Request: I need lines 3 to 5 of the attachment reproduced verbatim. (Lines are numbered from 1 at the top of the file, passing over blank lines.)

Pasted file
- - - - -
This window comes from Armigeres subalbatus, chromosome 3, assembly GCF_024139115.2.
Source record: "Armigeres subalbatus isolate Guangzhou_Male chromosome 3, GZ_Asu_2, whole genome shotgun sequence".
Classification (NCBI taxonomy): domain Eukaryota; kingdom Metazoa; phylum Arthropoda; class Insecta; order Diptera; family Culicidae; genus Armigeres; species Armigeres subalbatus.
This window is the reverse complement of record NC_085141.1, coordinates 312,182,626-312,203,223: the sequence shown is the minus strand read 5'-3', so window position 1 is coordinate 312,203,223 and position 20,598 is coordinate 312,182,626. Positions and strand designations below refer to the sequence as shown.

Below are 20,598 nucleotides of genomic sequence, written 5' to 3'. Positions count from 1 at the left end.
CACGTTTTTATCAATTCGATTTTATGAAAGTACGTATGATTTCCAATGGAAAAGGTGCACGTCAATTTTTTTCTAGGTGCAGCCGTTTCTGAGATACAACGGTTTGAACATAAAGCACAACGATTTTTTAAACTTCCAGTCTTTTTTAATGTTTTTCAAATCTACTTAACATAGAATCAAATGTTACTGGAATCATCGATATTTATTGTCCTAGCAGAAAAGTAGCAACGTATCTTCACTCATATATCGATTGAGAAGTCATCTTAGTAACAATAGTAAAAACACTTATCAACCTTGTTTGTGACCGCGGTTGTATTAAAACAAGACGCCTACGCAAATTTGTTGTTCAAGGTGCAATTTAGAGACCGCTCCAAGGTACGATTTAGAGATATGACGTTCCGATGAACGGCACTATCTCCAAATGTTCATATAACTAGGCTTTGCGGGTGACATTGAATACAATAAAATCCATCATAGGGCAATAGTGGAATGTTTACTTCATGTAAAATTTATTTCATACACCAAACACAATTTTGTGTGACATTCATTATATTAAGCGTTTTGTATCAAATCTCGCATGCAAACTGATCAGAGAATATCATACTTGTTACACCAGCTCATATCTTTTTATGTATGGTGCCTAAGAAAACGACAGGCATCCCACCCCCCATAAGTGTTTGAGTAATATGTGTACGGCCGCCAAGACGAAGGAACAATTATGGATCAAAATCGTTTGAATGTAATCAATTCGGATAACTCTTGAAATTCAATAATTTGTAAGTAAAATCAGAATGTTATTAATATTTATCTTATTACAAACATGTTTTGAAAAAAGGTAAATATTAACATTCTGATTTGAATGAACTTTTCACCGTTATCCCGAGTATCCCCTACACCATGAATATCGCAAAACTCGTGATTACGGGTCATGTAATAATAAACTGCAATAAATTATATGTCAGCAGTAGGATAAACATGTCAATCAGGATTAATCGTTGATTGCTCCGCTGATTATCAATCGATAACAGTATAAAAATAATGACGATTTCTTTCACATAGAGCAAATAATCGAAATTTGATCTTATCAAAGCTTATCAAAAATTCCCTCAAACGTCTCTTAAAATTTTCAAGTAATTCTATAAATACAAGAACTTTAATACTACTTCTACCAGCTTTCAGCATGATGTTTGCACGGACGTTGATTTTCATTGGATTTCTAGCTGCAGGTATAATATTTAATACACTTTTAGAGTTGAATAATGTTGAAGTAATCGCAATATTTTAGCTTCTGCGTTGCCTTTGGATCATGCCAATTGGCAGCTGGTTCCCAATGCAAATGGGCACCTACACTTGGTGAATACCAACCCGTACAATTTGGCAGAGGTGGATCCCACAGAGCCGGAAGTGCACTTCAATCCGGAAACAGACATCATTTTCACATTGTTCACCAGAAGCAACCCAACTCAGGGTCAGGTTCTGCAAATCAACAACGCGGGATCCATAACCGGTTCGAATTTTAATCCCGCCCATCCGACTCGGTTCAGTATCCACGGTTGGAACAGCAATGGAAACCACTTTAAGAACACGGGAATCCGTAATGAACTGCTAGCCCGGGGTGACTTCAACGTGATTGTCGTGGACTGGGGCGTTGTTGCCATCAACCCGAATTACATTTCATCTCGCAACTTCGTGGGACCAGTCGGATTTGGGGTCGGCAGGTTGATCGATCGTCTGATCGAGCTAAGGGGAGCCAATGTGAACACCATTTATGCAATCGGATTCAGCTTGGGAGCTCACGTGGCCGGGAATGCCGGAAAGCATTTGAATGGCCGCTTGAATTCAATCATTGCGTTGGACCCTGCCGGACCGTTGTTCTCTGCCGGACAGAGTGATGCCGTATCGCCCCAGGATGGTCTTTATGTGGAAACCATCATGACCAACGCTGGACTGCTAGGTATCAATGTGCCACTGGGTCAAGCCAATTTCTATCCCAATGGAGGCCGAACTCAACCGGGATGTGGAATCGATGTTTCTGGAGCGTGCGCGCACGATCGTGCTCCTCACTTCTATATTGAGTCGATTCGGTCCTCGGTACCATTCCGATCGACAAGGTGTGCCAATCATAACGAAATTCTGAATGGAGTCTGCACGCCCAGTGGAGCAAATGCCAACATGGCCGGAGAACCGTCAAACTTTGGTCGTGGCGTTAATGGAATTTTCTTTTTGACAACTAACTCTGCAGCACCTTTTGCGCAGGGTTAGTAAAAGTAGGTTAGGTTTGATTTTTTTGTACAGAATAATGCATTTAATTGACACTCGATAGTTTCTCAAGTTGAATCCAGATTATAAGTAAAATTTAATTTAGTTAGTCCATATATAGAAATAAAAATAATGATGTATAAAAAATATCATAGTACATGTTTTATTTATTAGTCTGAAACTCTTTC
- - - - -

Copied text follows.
Classification (NCBI taxonomy): domain Eukaryota; kingdom Metazoa; phylum Arthropoda; class Insecta; order Diptera; family Culicidae; genus Armigeres; species Armigeres subalbatus.
This window is the reverse complement of record NC_085141.1, coordinates 312,182,626-312,203,223: the sequence shown is the minus strand read 5'-3', so window position 1 is coordinate 312,203,223 and position 20,598 is coordinate 312,182,626. Positions and strand designations below refer to the sequence as shown.

Below are 20,598 nucleotides of genomic sequence, written 5' to 3'. Positions count from 1 at the left end.